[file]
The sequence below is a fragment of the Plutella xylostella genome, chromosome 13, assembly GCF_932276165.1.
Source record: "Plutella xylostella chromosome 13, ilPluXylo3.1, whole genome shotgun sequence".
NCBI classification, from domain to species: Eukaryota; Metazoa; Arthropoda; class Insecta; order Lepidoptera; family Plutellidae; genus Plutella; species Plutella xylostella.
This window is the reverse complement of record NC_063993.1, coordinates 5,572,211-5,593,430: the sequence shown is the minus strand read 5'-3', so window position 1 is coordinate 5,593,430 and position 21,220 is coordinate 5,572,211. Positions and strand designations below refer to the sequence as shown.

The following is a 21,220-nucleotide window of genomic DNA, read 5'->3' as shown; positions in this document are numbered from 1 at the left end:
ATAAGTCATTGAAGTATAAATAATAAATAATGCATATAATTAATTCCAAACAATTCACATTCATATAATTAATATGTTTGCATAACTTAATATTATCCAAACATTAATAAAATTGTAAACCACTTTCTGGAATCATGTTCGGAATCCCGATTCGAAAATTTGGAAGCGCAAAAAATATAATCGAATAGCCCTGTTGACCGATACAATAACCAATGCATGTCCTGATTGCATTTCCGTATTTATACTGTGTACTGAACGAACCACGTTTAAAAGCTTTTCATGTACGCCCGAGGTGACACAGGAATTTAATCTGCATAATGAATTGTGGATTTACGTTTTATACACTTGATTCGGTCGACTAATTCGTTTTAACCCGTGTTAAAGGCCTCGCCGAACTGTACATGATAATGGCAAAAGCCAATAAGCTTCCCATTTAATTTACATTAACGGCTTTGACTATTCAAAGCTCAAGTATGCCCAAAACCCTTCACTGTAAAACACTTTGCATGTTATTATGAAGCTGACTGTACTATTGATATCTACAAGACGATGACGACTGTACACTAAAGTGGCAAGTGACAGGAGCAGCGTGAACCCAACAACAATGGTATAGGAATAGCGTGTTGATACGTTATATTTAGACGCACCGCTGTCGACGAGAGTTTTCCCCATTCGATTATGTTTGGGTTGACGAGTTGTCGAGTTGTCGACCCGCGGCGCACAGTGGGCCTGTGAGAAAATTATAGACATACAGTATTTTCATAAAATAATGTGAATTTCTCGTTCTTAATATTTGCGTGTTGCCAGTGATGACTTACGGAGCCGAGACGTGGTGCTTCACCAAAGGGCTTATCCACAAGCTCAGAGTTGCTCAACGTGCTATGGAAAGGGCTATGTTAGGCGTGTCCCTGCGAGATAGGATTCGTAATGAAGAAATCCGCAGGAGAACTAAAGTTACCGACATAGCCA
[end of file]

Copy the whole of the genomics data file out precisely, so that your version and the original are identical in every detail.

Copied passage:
The sequence below is a fragment of the Plutella xylostella genome, chromosome 13, assembly GCF_932276165.1.
Source record: "Plutella xylostella chromosome 13, ilPluXylo3.1, whole genome shotgun sequence".
NCBI classification, from domain to species: Eukaryota; Metazoa; Arthropoda; class Insecta; order Lepidoptera; family Plutellidae; genus Plutella; species Plutella xylostella.
This window is the reverse complement of record NC_063993.1, coordinates 5,572,211-5,593,430: the sequence shown is the minus strand read 5'-3', so window position 1 is coordinate 5,593,430 and position 21,220 is coordinate 5,572,211. Positions and strand designations below refer to the sequence as shown.

The following is a 21,220-nucleotide window of genomic DNA, read 5'->3' as shown; positions in this document are numbered from 1 at the left end:
ATAAGTCATTGAAGTATAAATAATAAATAATGCATATAATTAATTCCAAACAATTCACATTCATATAATTAATATGTTTGCATAACTTAATATTATCCAAACATTAATAAAATTGTAAACCACTTTCTGGAATCATGTTCGGAATCCCGATTCGAAAATTTGGAAGCGCAAAAAATATAATCGAATAGCCCTGTTGACCGATACAATAACCAATGCATGTCCTGATTGCATTTCCGTATTTATACTGTGTACTGAACGAACCACGTTTAAAAGCTTTTCATGTACGCCCGAGGTGACACAGGAATTTAATCTGCATAATGAATTGTGGATTTACGTTTTATACACTTGATTCGGTCGACTAATTCGTTTTAACCCGTGTTAAAGGCCTCGCCGAACTGTACATGATAATGGCAAAAGCCAATAAGCTTCCCATTTAATTTACATTAACGGCTTTGACTATTCAAAGCTCAAGTATGCCCAAAACCCTTCACTGTAAAACACTTTGCATGTTATTATGAAGCTGACTGTACTATTGATATCTACAAGACGATGACGACTGTACACTAAAGTGGCAAGTGACAGGAGCAGCGTGAACCCAACAACAATGGTATAGGAATAGCGTGTTGATACGTTATATTTAGACGCACCGCTGTCGACGAGAGTTTTCCCCATTCGATTATGTTTGGGTTGACGAGTTGTCGAGTTGTCGACCCGCGGCGCACAGTGGGCCTGTGAGAAAATTATAGACATACAGTATTTTCATAAAATAATGTGAATTTCTCGTTCTTAATATTTGCGTGTTGCCAGTGATGACTTACGGAGCCGAGACGTGGTGCTTCACCAAAGGGCTTATCCACAAGCTCAGAGTTGCTCAACGTGCTATGGAAAGGGCTATGTTAGGCGTGTCCCTGCGAGATAGGATTCGTAATGAAGAAATCCGCAGGAGAACTAAAGTTACCGACATAGCCA